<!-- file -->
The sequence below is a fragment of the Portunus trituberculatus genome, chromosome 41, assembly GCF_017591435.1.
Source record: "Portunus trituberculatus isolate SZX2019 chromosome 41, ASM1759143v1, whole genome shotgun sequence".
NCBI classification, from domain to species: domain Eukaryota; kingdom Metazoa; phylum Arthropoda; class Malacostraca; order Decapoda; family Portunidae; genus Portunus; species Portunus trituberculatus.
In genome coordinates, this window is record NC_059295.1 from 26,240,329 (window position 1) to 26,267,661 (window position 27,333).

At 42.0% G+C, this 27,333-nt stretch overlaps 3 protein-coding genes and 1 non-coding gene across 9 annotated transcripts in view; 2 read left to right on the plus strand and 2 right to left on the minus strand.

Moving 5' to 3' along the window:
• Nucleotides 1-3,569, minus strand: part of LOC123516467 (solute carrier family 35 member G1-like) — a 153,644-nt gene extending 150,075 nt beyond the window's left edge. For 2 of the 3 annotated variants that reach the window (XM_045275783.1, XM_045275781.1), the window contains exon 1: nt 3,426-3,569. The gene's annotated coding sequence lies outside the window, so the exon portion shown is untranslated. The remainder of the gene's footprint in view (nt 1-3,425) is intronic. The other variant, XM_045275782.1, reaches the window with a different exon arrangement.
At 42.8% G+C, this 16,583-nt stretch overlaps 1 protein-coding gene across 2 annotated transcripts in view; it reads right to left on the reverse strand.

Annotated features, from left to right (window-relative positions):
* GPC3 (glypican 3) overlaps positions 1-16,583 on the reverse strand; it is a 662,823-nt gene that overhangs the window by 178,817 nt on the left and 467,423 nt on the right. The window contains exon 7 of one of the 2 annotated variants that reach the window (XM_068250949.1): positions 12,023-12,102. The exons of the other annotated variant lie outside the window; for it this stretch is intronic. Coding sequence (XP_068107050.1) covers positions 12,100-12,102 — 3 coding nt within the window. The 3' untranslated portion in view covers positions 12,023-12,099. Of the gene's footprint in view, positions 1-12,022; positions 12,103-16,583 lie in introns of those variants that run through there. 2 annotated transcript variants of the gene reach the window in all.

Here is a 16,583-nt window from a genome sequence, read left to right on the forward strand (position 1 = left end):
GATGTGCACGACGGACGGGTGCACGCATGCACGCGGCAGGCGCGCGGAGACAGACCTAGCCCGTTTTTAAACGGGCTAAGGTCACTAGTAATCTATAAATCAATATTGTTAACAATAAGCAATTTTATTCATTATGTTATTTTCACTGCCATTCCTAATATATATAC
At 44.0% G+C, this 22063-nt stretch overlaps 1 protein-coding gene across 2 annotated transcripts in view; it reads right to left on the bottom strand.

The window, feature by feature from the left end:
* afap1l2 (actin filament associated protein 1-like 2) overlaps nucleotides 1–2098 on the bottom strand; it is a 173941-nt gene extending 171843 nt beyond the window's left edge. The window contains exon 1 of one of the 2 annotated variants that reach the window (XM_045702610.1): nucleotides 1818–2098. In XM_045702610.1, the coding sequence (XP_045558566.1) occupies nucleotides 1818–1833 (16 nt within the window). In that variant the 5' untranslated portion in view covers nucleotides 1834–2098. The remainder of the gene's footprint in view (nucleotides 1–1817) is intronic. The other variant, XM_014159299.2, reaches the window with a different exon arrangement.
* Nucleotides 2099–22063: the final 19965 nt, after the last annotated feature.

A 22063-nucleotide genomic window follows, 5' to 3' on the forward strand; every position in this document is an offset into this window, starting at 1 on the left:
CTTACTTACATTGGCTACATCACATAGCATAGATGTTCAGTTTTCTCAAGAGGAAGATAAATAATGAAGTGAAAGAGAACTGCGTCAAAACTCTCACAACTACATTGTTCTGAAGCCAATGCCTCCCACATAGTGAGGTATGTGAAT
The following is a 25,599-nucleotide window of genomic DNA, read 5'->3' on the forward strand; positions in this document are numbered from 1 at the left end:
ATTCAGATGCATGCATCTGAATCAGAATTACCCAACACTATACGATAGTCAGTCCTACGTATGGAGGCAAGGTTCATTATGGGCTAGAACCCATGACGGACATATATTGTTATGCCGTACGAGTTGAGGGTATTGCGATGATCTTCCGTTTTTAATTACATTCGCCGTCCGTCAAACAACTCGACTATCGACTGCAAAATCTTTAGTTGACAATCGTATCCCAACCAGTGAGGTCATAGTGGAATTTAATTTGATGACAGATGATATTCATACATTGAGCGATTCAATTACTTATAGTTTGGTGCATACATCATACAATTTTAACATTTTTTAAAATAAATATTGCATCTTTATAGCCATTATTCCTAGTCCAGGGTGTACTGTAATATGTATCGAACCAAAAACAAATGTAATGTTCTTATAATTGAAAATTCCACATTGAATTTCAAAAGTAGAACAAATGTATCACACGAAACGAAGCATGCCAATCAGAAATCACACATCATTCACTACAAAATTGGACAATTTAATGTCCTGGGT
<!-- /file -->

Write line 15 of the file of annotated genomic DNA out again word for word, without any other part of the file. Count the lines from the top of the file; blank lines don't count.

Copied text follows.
* afap1l2 (actin filament associated protein 1-like 2) overlaps nucleotides 1–2098 on the bottom strand; it is a 173941-nt gene extending 171843 nt beyond the window's left edge. The window contains exon 1 of one of the 2 annotated variants that reach the window (XM_045702610.1): nucleotides 1818–2098. In XM_045702610.1, the coding sequence (XP_045558566.1) occupies nucleotides 1818–1833 (16 nt within the window). In that variant the 5' untranslated portion in view covers nucleotides 1834–2098. The remainder of the gene's footprint in view (nucleotides 1–1817) is intronic. The other variant, XM_014159299.2, reaches the window with a different exon arrangement.